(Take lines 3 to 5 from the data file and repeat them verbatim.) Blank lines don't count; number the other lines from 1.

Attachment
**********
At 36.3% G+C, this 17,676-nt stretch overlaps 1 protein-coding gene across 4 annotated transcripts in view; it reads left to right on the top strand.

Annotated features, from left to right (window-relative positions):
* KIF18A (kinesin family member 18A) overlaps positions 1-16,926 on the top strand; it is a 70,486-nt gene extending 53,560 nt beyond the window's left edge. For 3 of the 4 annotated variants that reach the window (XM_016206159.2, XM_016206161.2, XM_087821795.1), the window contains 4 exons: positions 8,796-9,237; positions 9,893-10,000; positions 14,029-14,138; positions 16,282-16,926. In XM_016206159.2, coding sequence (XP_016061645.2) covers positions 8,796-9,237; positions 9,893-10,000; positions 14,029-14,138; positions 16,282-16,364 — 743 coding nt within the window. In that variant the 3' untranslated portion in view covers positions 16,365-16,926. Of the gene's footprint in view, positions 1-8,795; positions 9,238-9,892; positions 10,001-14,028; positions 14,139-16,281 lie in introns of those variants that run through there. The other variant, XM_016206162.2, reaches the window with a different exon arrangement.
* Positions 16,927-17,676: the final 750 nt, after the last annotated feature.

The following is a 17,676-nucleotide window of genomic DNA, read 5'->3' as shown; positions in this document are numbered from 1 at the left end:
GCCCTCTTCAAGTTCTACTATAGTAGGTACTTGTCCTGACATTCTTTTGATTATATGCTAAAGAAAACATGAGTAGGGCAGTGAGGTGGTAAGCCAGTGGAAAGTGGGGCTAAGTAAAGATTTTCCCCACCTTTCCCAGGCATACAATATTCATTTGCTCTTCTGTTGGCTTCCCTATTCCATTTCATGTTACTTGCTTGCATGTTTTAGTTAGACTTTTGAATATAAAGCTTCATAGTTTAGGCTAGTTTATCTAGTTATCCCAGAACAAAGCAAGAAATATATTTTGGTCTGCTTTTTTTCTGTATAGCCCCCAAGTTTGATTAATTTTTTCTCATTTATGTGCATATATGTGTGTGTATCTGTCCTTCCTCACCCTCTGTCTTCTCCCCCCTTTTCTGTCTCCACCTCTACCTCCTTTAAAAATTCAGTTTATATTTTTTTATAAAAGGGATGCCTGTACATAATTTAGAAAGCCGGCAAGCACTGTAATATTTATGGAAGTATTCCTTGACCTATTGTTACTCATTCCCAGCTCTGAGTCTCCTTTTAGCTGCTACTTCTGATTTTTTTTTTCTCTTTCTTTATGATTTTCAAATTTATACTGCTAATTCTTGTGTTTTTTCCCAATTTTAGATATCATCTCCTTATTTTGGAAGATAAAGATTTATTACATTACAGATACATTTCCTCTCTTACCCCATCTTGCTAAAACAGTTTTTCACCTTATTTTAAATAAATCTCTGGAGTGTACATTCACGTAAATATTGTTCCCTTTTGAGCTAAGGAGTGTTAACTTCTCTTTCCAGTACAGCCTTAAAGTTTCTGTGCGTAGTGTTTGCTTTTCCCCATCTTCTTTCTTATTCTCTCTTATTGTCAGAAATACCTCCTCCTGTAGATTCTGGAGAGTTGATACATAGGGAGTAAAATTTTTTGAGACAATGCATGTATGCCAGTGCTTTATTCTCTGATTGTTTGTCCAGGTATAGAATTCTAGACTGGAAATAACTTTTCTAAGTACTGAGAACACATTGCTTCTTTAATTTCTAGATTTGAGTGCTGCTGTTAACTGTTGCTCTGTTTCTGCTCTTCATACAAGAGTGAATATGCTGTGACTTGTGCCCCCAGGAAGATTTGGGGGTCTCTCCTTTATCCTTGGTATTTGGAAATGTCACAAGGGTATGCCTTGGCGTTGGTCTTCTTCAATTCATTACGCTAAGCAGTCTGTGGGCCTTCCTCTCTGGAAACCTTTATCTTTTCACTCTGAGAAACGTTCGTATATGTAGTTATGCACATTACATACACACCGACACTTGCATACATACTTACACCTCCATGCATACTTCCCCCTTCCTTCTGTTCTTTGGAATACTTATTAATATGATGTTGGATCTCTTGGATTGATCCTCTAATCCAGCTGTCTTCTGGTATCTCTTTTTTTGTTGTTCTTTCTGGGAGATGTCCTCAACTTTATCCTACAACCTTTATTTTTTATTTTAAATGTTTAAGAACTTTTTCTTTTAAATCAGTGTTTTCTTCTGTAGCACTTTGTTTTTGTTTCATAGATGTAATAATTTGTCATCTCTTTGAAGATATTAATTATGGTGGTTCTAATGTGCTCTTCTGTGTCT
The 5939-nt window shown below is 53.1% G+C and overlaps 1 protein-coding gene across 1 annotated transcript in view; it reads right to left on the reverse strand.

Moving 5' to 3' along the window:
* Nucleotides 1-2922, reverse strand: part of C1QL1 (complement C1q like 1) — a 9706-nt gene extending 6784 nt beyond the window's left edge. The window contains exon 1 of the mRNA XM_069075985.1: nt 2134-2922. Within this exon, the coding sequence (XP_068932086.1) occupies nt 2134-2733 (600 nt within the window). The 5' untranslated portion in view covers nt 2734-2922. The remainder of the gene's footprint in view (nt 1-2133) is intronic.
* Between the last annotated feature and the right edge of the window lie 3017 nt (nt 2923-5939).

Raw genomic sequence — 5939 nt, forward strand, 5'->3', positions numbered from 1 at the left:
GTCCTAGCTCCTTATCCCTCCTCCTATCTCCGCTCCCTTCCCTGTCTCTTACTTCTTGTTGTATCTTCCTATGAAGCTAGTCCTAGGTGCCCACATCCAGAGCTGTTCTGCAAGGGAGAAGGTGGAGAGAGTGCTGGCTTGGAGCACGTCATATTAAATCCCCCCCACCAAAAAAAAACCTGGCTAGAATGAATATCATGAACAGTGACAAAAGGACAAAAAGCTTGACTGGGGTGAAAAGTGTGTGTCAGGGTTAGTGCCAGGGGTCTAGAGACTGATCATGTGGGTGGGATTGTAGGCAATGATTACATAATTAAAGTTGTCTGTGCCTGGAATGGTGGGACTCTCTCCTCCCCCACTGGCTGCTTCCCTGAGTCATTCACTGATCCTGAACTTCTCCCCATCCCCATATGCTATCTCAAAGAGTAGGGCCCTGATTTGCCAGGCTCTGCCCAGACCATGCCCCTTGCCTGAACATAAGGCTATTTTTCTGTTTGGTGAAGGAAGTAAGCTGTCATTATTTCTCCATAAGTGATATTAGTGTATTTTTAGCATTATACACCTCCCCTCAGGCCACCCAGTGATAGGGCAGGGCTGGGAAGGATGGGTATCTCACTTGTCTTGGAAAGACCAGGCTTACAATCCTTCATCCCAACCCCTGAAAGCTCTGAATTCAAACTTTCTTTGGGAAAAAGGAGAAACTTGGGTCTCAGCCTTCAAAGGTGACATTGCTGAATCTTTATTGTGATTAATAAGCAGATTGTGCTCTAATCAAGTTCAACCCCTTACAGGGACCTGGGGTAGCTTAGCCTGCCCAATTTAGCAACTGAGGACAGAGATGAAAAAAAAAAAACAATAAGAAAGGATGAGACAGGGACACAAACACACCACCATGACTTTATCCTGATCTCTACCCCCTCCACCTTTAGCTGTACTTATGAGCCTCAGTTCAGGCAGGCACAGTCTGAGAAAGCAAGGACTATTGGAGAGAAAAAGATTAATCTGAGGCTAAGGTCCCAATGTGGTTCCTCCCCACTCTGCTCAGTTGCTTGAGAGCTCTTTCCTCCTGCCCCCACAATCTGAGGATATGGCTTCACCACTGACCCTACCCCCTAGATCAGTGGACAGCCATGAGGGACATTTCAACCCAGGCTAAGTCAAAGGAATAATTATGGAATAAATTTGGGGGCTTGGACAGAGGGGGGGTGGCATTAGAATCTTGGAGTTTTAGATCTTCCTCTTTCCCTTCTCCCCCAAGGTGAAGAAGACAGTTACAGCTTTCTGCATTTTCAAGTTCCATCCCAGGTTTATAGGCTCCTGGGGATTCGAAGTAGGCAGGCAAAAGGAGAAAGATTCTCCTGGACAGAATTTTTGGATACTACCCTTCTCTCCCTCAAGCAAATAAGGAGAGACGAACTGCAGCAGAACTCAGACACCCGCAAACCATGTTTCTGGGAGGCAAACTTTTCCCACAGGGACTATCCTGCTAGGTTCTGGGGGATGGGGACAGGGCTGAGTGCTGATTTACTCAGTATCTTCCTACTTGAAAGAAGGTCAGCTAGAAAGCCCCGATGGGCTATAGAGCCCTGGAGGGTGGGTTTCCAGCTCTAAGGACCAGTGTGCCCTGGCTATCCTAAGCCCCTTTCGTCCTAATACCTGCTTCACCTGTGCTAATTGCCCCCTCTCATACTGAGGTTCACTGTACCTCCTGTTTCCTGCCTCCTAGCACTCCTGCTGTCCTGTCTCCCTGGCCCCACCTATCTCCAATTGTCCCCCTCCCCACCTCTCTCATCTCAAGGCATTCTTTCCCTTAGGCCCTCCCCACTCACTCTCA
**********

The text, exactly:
* KIF18A (kinesin family member 18A) overlaps positions 1-16,926 on the top strand; it is a 70,486-nt gene extending 53,560 nt beyond the window's left edge. For 3 of the 4 annotated variants that reach the window (XM_016206159.2, XM_016206161.2, XM_087821795.1), the window contains 4 exons: positions 8,796-9,237; positions 9,893-10,000; positions 14,029-14,138; positions 16,282-16,926. In XM_016206159.2, coding sequence (XP_016061645.2) covers positions 8,796-9,237; positions 9,893-10,000; positions 14,029-14,138; positions 16,282-16,364 — 743 coding nt within the window. In that variant the 3' untranslated portion in view covers positions 16,365-16,926. Of the gene's footprint in view, positions 1-8,795; positions 9,238-9,892; positions 10,001-14,028; positions 14,139-16,281 lie in introns of those variants that run through there. The other variant, XM_016206162.2, reaches the window with a different exon arrangement.
* Positions 16,927-17,676: the final 750 nt, after the last annotated feature.

The following is a 17,676-nucleotide window of genomic DNA, read 5'->3' as shown; positions in this document are numbered from 1 at the left end: